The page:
E.R. King said...

Those creatures are awesome. I've seen pics of them, but didn't know them by name, or even know that they had a name. Very cool. I've never read Lovecraft. I'll have to check him out of the library. Thanks.

Deborah Walker said...

I'm a huge mythos fan. Colour me old school weird.

Danette said...

I've left my horror story days behind me but I think I would have loved him if I'd have read him during my Poe and Hitchcock phase. King was a big Lovecraft fan, I hear and what you have here, this blurb is quite good. I might have to read some just for Halloween- just to get the scare up!

J. A. Bennett said...

I haven't joined this fest, but I am learning a ton. Who knew there are so many cool monsters out there!

REINHARDT! said...

I love stories of the Great Tentacled One, even though, like you, I don't care for Lovecraft's actual prose.

I once read a comment somewhere that said a perfect Lovecraftian movie would be 90 minutes of the same two white dudes from New England screaming at something they see off camera.

Despite those prose issues, though, Lovecraft and his cohort had some dynamite ideas and really influenced horror writers in the mid-to-late 20th century.

Great post!

Briane P said...

I listened to some Lovecraft in my books on tape era. I liked them.

Clarissa Draper said...

How imaginative for a blogfest. The creature and the places the creature roams are amazing depicted in those pictures.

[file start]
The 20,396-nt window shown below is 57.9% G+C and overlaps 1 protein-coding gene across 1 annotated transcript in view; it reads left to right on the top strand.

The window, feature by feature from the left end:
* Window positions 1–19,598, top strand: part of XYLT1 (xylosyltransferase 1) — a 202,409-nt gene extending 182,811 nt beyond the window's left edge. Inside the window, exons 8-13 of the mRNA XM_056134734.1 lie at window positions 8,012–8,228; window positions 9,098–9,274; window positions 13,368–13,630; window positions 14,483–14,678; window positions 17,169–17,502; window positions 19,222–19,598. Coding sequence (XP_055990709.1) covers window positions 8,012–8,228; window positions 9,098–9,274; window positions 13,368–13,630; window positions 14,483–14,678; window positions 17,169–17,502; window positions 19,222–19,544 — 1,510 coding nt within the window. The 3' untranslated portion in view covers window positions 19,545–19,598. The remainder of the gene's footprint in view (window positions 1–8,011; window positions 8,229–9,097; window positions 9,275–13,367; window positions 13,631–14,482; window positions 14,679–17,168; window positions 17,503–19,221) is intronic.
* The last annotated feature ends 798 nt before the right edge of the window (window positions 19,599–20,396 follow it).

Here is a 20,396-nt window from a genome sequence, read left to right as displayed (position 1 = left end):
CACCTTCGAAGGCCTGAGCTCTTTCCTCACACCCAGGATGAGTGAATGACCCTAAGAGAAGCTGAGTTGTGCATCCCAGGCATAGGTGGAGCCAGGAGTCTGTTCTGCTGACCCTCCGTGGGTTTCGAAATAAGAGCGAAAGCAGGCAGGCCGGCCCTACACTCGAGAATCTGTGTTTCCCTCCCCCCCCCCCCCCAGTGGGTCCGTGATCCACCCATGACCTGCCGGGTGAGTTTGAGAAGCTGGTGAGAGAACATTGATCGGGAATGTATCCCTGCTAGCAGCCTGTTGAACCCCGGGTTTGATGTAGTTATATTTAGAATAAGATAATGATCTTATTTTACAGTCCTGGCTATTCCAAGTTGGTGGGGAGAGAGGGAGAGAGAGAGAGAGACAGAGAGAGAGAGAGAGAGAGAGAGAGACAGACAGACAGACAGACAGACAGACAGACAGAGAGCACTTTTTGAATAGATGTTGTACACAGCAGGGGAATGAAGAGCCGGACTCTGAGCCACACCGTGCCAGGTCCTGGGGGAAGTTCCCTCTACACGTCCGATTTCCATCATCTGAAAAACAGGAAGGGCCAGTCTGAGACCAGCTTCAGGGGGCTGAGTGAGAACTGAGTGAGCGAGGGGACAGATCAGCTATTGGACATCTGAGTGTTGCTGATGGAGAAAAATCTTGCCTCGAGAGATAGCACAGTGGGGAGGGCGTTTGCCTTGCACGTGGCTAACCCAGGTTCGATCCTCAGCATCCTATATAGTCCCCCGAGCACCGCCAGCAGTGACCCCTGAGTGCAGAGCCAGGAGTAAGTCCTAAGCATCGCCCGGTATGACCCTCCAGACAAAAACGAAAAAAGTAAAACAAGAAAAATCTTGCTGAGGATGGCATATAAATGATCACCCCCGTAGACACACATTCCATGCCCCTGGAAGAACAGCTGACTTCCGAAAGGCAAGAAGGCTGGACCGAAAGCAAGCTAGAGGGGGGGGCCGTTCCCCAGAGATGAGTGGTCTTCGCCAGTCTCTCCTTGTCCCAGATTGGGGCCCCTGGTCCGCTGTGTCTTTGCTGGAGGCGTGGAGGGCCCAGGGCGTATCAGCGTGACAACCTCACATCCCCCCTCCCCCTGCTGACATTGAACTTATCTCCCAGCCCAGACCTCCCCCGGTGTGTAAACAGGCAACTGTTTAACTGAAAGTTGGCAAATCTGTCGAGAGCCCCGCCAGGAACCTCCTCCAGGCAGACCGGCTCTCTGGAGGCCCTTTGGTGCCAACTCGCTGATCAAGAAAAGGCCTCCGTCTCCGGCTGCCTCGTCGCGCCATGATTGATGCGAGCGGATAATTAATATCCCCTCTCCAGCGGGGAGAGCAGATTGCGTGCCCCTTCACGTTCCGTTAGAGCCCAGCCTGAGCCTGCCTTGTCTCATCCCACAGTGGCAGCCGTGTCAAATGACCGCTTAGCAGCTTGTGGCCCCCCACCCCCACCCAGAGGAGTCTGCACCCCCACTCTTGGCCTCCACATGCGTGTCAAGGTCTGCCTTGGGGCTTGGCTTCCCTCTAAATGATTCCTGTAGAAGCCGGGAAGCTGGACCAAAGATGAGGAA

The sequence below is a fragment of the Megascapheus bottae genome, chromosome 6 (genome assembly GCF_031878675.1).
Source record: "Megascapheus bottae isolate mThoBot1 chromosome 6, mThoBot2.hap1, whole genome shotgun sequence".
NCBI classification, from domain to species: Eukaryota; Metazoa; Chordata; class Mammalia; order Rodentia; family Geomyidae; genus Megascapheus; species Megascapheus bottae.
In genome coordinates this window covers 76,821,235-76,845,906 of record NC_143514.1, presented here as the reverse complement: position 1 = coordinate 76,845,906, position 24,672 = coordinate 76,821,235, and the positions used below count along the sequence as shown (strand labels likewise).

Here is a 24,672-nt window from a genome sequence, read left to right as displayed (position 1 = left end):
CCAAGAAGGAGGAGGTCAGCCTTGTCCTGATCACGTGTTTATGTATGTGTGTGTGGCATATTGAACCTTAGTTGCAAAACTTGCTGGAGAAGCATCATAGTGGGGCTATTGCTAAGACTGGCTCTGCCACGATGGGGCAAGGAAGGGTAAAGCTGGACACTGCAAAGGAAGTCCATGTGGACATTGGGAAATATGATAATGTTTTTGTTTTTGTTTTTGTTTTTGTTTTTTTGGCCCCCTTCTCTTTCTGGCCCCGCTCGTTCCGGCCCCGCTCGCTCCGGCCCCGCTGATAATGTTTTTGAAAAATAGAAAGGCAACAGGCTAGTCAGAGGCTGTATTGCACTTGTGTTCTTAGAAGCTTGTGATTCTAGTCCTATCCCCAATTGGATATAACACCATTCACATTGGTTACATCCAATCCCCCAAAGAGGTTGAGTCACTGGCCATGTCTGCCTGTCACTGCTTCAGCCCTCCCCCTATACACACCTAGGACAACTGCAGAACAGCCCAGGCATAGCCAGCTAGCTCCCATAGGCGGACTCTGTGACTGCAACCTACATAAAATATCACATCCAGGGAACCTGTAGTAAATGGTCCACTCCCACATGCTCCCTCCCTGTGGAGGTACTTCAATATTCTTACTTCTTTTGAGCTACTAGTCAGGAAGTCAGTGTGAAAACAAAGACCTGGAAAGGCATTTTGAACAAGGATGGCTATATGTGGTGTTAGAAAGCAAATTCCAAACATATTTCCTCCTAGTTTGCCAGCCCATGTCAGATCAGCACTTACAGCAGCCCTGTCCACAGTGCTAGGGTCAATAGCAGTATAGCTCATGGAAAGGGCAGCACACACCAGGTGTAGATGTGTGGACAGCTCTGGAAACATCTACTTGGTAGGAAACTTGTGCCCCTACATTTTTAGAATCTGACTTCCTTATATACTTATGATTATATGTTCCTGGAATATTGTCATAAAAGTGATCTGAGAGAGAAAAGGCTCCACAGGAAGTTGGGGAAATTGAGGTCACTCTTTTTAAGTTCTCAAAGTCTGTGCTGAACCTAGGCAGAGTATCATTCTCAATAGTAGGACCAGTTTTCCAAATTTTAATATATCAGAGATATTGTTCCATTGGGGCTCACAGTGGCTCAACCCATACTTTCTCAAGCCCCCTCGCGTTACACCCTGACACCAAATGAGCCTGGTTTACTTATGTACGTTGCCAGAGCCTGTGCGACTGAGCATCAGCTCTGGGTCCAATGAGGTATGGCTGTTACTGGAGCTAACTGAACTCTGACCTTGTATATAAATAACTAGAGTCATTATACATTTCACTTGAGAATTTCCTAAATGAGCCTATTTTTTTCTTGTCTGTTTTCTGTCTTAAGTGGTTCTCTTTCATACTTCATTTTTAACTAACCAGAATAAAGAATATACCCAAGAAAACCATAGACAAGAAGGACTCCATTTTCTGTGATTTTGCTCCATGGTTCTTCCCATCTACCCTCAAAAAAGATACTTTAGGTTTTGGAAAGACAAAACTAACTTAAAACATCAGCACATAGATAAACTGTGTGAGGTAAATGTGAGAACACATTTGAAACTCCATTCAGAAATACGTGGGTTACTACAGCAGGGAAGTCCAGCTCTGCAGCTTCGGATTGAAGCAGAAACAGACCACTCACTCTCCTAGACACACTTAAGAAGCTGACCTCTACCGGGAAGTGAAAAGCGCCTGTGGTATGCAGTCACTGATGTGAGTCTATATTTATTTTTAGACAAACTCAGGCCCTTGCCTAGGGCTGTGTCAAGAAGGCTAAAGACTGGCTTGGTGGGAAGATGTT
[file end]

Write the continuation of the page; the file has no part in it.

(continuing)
J.L. Campbell said...

Just the names alone would boggle my mind.

Hart Johnson said...

I am totally, 100% with you on Cthulu love but not loving Lovecraft's writing itself, so much as the ideas he gets across. I like his New England under the mountain creatures that makes people crazy, too. But Cthulu is SO appealing! Did you know you can buy a 'plush Cthulu'? They are SO CUTE!

Christine Rains said...

I love the Cthulhu myth. My son has a stuffed one in his crib that he calls "Coo-lu" and gives wet kisses to even if I pretend the monster is eating his head. I also own the 4th edition of the RPG.

Andrew Leon said...

Lovecraft's writing style fits in with what was prevalent in his day. Poe is the same way. I just read "Masque of the Red Death" to my kids, last night, and it's very passive.
I've never actually read any Lovecraft, though; although I did play the RPG once.

Jessie Humphries said...

I am going to check out Summers site right now:)

The Golden Eagle said...

Fascinating post . . . I'd heard of Cthulhu, but I never knew exactly what it was.

lbdiamond said...

COOL post!!!!! I always think of South Park and The Coon when I see Cthulu, LOL!

L.G.Smith said...

I still haven't read any Lovecraft, though I know who Cthulu is because of some rabid fans. My first introduction was through a Christmas card showing Cthulu in a Santa suit.

Cindy said...

Great post. The Cthulhu seems to be the king of monsters, although its name is hard to remember.hehe.

Lydia Kang said...

Never heard of this creature, and happy to expand my knowledge of fantasy creatures. Thanks!

Lynda R Young said...

Cthulhu is a great choice of monster. And how cool is the city of R'lyeh? Love the imagination.

MasterVodo said...

http://knowyourmeme.com/videos/19426-cthulhu#.Tpy6DLJkKRh

Just saw this vid literally before I read your most recent post. It applies.

Trisha said...

Monsters are so much fun! I love 'em!

Ciara said...

This is my first introduction. I'm excited! Off to check it out.

Ciara said...

This is my first introduction. I'm excited! Off to check it out.

Alyson said...

I <3 monsters.

Celestial Elf said...

Thought you might like my Cthulhu tribute machinima film
The Highlander; Cthulhu Enigma
http://www.youtube.com/watch?v=vdzezmqtHy4